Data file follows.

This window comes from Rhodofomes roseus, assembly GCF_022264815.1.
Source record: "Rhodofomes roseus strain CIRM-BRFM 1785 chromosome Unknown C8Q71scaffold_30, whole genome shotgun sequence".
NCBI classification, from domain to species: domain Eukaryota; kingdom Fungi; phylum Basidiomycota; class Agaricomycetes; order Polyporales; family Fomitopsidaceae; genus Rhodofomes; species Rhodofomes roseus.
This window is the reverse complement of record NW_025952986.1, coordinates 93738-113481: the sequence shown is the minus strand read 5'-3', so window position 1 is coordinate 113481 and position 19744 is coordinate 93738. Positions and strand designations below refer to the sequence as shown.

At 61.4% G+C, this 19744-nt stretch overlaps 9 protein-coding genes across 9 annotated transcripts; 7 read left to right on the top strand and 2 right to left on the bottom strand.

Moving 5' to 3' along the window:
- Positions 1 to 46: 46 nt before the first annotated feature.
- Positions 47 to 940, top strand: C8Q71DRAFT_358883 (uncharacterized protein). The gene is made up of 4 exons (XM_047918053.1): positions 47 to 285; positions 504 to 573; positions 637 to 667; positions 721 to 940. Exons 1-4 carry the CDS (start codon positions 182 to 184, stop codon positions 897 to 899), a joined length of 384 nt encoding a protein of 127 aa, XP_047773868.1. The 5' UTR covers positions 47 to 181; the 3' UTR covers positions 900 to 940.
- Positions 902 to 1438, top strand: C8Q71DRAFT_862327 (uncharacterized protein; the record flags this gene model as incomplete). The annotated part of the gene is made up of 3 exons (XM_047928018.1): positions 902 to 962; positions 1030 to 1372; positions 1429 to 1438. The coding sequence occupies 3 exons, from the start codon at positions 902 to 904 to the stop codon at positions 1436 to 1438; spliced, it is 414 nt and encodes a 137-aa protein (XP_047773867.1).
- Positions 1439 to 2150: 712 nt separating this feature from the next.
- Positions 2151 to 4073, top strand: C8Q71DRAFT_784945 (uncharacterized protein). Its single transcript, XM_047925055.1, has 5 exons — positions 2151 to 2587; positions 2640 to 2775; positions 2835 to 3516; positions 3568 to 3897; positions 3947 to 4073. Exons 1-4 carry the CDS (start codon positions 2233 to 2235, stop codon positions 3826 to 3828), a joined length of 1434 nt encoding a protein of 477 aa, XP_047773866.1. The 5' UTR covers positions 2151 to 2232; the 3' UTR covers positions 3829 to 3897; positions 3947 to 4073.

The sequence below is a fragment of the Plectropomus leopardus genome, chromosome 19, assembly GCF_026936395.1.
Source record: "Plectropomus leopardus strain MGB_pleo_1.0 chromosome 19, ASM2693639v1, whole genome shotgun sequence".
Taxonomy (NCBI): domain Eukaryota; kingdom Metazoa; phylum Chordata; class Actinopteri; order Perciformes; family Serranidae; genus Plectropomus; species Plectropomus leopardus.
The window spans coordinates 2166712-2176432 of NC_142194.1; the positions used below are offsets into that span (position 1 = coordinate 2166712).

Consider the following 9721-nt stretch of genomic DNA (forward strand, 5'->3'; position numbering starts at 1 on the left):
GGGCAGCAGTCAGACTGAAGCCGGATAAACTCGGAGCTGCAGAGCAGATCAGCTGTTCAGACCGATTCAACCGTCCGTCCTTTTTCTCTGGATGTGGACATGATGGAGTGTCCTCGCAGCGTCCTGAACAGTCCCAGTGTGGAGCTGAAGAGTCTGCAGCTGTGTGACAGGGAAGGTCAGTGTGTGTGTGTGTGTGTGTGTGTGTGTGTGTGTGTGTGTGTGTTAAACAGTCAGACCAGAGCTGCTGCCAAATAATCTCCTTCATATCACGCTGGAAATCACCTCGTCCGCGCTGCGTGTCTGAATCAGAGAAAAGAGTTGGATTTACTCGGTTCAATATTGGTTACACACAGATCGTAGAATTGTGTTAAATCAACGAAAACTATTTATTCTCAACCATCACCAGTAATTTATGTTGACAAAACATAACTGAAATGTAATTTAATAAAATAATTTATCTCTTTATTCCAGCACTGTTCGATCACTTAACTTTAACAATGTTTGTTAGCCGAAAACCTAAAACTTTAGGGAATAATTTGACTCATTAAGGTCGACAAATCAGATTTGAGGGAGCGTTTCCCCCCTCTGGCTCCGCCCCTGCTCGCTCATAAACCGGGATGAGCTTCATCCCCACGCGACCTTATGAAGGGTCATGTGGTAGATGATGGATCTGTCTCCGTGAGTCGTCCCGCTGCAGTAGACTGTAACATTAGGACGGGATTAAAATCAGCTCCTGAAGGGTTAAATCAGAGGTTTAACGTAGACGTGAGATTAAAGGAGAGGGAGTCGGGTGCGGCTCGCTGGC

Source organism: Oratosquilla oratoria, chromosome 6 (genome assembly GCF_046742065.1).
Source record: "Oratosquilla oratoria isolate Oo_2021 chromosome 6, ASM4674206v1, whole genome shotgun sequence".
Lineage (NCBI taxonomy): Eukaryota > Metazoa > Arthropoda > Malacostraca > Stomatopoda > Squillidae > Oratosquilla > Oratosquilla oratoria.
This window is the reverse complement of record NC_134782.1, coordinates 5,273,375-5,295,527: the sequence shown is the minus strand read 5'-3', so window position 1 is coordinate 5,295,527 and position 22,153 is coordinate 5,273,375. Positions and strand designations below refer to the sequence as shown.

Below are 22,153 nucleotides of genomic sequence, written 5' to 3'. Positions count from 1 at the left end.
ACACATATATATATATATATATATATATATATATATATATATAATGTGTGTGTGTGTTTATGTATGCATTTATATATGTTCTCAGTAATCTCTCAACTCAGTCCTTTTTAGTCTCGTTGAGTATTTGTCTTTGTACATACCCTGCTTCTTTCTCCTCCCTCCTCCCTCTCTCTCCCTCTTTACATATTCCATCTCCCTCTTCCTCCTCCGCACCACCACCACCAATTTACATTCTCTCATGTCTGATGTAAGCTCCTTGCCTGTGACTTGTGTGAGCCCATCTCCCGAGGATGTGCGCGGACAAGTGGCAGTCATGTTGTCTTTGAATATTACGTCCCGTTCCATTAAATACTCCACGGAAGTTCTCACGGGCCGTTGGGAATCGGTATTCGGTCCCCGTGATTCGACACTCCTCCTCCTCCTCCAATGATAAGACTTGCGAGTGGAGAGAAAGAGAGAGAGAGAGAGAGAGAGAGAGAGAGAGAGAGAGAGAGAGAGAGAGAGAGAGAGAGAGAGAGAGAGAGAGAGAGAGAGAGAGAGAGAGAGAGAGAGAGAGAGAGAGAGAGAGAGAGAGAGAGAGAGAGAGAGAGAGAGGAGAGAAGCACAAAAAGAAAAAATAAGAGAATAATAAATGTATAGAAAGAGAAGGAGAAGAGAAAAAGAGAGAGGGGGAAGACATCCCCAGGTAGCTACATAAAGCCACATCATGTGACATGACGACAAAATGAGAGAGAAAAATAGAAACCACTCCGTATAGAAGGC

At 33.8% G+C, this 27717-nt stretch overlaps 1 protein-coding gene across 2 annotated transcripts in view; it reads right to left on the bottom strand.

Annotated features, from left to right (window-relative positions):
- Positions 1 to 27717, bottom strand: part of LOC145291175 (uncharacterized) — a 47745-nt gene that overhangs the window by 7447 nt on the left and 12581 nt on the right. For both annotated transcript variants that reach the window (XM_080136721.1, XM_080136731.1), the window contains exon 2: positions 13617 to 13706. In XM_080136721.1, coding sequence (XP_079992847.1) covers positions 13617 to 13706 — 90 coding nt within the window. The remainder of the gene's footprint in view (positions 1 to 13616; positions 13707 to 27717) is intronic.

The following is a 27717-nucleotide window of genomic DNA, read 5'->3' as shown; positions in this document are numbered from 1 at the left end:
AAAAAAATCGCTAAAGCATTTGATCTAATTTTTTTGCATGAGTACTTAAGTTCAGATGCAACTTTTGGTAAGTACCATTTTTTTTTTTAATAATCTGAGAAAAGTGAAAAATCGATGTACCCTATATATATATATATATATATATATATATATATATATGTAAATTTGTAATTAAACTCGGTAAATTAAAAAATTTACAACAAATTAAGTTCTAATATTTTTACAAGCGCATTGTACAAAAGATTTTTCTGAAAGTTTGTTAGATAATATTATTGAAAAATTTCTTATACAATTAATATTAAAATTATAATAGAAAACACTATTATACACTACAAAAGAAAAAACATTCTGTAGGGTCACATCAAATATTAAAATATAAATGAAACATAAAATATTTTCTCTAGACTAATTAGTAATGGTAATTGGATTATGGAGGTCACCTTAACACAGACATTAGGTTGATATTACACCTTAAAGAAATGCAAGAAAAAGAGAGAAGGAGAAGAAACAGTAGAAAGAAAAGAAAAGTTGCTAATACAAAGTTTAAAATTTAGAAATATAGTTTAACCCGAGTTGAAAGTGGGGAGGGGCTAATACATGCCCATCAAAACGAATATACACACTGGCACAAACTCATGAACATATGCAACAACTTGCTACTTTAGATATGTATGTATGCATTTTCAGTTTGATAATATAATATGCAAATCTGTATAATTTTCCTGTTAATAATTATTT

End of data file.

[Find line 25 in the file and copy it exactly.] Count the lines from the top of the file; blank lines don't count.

Annotated features, from left to right (window-relative positions):